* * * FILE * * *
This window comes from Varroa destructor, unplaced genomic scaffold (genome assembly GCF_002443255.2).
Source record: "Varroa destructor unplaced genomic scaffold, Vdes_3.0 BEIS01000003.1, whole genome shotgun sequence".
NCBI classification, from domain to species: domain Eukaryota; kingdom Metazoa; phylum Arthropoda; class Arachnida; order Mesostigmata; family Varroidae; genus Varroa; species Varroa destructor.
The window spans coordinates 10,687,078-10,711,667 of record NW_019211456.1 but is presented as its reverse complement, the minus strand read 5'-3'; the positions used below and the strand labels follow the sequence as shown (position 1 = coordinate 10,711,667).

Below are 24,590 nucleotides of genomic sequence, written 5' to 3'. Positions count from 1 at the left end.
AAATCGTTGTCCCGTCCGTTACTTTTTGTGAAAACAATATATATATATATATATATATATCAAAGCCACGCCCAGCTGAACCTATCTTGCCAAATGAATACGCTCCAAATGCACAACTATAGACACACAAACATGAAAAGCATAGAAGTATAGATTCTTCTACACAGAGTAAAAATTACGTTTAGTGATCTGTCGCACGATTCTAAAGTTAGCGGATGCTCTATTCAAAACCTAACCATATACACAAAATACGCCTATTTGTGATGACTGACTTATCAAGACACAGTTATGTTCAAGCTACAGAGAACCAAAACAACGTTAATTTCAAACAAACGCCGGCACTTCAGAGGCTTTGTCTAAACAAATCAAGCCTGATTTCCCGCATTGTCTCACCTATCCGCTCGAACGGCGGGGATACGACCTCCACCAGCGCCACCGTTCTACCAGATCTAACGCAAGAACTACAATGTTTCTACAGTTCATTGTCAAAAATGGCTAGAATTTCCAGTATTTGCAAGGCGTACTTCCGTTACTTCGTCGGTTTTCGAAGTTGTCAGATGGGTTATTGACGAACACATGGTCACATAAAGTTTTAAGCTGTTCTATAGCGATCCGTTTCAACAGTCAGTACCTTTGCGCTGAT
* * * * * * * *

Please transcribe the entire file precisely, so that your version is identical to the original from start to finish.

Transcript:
This window comes from Varroa destructor, unplaced genomic scaffold (genome assembly GCF_002443255.2).
Source record: "Varroa destructor unplaced genomic scaffold, Vdes_3.0 BEIS01000003.1, whole genome shotgun sequence".
NCBI classification, from domain to species: domain Eukaryota; kingdom Metazoa; phylum Arthropoda; class Arachnida; order Mesostigmata; family Varroidae; genus Varroa; species Varroa destructor.
The window spans coordinates 10,687,078-10,711,667 of record NW_019211456.1 but is presented as its reverse complement, the minus strand read 5'-3'; the positions used below and the strand labels follow the sequence as shown (position 1 = coordinate 10,711,667).

Below are 24,590 nucleotides of genomic sequence, written 5' to 3'. Positions count from 1 at the left end.
AAATCGTTGTCCCGTCCGTTACTTTTTGTGAAAACAATATATATATATATATATATATATCAAAGCCACGCCCAGCTGAACCTATCTTGCCAAATGAATACGCTCCAAATGCACAACTATAGACACACAAACATGAAAAGCATAGAAGTATAGATTCTTCTACACAGAGTAAAAATTACGTTTAGTGATCTGTCGCACGATTCTAAAGTTAGCGGATGCTCTATTCAAAACCTAACCATATACACAAAATACGCCTATTTGTGATGACTGACTTATCAAGACACAGTTATGTTCAAGCTACAGAGAACCAAAACAACGTTAATTTCAAACAAACGCCGGCACTTCAGAGGCTTTGTCTAAACAAATCAAGCCTGATTTCCCGCATTGTCTCACCTATCCGCTCGAACGGCGGGGATACGACCTCCACCAGCGCCACCGTTCTACCAGATCTAACGCAAGAACTACAATGTTTCTACAGTTCATTGTCAAAAATGGCTAGAATTTCCAGTATTTGCAAGGCGTACTTCCGTTACTTCGTCGGTTTTCGAAGTTGTCAGATGGGTTATTGACGAACACATGGTCACATAAAGTTTTAAGCTGTTCTATAGCGATCCGTTTCAACAGTCAGTACCTTTGCGCTGAT